Australasian Plant Pathology (2015) 44, 87-96

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N. Tangchitsomkid, T. Chanmalee and M. Hodda (2015)
Ultrasonic extraction of plant-parasitic nematodes from plant roots
Australasian Plant Pathology 44 (1), 87-96
Abstract: Extraction of nematodes from plant roots is a very time- and labour-intensive process, so new methods offering advantages for either speeding or lessening workloads are highly desired, but must be tested before adoption. This paper reports a novel method for extraction of nematodes using ultrasonic waves that is fast and simple. It is also non-destructive to roots, and whole root systems can be sampled for migratory endoparasitic nematodes. The method was tested and optimized for extraction of Burrowing Nematodes (Radopholus similis) from the roots of the aquatic plant Anubias sp. in water. Different durations of treatment and ultrasonic frequencies were tested, and the number of nematodes and plant damage recorded. The highest extraction efficiencies per sample were obtained after 40 min or longer sonication at a frequency of 40 KHz, but the condition of the extracted nematodes was poor for identification at these long durations. Considering efficiency as number of nematodes extracted per unit time, optimal extraction was obtained with a duration of 20 min at a frequency of 40 KHz. With this duration there was little observable damage to nematodes (allowing use in experiments or inoculation trials), or plants (so that successfully replanting is possible). The ultrasonic method was compared with other extraction techniques, and was much more efficient than root incubation, shaking or mist chamber techniques, but a little less efficient per sample than the maceration-centrifugal-flotation method. The ultrasonic method is suitable for extracting migratory endoparasites and semi-endoparasites from plant roots. If present, ectoparasites are also extracted. Ultrasonic extraction requires less time and effort for root preparation than other methods, so it can be a lower cost method for routine use. Furthermore, it can be incorporated into a simple, cheap, mass-manufactured, portable and automated kit, which can be made widely available, so that the technique can be widely used.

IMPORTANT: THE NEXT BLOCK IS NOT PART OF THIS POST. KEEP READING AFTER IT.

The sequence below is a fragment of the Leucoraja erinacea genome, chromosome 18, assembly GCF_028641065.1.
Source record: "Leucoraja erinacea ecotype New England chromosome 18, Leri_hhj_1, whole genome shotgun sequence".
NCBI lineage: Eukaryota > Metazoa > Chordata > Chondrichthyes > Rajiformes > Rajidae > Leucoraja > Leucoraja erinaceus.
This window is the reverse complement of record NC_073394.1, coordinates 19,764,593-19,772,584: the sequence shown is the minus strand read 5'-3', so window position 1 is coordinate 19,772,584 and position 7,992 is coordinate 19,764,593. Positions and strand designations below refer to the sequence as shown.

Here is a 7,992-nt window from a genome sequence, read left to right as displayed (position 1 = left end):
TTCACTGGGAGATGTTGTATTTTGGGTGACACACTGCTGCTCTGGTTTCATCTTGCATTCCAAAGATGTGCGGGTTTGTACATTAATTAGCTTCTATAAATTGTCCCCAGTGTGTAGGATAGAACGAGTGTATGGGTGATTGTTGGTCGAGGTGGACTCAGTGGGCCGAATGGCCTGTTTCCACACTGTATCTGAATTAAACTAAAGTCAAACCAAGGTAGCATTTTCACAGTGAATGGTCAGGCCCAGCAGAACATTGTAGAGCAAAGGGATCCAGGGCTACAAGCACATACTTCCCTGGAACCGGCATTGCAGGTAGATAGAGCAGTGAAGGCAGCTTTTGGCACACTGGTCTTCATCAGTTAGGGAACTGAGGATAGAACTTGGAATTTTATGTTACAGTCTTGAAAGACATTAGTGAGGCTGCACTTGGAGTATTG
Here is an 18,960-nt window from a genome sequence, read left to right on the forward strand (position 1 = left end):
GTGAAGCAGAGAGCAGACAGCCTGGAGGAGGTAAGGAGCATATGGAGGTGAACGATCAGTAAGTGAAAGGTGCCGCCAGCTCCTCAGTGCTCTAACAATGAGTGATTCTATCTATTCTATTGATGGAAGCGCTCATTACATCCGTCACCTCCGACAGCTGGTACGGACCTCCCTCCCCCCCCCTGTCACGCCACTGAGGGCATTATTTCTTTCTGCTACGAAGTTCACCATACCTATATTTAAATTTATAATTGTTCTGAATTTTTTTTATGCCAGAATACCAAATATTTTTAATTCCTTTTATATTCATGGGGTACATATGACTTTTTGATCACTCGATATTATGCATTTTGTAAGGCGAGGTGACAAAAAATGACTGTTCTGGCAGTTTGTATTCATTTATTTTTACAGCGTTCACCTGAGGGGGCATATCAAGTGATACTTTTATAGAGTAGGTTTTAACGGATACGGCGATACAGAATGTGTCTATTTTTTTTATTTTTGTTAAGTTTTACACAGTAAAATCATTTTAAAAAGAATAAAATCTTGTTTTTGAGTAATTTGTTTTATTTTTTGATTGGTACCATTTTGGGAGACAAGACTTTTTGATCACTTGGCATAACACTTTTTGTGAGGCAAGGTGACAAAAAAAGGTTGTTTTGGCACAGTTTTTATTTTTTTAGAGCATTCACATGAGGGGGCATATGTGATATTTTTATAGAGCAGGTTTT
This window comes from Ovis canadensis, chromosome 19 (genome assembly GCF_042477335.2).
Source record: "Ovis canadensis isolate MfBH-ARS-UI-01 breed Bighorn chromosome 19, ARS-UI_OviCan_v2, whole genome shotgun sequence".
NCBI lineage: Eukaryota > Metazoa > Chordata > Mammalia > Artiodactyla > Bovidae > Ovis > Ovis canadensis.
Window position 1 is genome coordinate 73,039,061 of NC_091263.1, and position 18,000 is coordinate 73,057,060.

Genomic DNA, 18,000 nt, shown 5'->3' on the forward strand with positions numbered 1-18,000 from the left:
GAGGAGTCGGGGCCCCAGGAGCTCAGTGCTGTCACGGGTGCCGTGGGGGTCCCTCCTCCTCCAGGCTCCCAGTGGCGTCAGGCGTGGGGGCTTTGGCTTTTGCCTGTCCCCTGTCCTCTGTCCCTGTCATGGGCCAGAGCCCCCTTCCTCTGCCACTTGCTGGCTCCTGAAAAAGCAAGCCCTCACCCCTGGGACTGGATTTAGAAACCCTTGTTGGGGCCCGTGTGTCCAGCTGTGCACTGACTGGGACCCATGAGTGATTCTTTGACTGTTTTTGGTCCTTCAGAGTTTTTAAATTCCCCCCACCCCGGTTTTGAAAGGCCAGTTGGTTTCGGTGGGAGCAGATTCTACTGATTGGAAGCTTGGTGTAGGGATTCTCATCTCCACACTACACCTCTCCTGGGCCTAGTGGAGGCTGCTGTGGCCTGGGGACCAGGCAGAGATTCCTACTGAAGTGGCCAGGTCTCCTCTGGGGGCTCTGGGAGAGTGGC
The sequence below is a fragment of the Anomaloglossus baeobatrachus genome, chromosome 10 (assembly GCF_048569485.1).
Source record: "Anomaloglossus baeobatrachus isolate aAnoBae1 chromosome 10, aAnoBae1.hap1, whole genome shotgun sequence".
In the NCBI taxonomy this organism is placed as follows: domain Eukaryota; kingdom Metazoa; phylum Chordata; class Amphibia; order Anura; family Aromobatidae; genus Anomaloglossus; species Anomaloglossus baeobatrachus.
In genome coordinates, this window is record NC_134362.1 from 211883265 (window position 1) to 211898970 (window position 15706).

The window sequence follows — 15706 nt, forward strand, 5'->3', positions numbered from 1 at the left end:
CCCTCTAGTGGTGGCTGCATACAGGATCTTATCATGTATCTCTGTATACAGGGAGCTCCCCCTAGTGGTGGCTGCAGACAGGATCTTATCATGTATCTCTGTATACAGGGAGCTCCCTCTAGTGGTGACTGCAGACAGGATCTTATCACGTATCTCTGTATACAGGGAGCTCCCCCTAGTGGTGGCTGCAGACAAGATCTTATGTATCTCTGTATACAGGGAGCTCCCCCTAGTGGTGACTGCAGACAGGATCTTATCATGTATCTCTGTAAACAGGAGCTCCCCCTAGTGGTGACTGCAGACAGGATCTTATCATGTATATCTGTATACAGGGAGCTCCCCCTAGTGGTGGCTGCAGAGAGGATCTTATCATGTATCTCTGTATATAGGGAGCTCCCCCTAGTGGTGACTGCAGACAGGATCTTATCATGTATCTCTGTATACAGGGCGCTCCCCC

(The abstract is excluded from the Creative Commons licence and has been copied with permission by the publisher.)
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Research topic(s) for pests/diseases/weeds:
general biology - morphology - evolution

Pest and/or beneficial records:

Beneficial Pest/Disease/Weed Crop/Product Country Quarant.
Radopholus similis